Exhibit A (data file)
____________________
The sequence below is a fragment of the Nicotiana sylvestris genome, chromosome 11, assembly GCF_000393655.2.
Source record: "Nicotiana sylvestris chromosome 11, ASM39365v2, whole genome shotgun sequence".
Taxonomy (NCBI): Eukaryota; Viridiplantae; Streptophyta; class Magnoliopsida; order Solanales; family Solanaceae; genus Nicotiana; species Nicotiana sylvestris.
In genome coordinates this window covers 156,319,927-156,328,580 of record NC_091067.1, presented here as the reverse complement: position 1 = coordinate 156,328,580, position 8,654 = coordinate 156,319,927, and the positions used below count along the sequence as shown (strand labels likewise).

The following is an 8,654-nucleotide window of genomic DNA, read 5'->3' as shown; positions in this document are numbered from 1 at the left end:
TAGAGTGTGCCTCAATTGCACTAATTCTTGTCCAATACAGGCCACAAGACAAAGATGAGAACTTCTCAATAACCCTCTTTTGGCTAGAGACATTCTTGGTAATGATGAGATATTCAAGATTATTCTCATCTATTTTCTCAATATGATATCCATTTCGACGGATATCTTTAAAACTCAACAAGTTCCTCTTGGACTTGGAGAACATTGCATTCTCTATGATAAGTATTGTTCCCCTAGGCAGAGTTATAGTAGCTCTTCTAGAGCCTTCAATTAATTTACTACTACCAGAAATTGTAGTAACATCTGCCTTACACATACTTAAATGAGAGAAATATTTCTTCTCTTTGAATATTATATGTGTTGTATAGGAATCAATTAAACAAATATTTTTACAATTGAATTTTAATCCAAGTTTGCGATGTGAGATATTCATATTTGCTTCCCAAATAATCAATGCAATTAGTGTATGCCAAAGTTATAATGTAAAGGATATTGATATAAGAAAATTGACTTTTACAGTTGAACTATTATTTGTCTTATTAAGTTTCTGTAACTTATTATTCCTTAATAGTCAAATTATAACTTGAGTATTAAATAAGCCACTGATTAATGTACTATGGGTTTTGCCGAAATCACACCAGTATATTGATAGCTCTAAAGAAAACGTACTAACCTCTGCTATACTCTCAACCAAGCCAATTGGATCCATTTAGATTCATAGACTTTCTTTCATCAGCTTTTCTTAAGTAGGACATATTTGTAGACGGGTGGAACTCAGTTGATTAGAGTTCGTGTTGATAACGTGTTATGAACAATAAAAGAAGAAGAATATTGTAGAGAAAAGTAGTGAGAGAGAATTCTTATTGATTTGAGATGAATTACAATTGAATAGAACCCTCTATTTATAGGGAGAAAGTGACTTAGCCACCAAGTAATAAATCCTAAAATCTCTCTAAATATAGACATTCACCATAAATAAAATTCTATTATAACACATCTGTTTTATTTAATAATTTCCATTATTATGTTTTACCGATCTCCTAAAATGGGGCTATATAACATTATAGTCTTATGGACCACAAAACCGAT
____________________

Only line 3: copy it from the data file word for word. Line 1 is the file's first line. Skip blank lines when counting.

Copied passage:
Taxonomy (NCBI): Eukaryota; Viridiplantae; Streptophyta; class Magnoliopsida; order Solanales; family Solanaceae; genus Nicotiana; species Nicotiana sylvestris.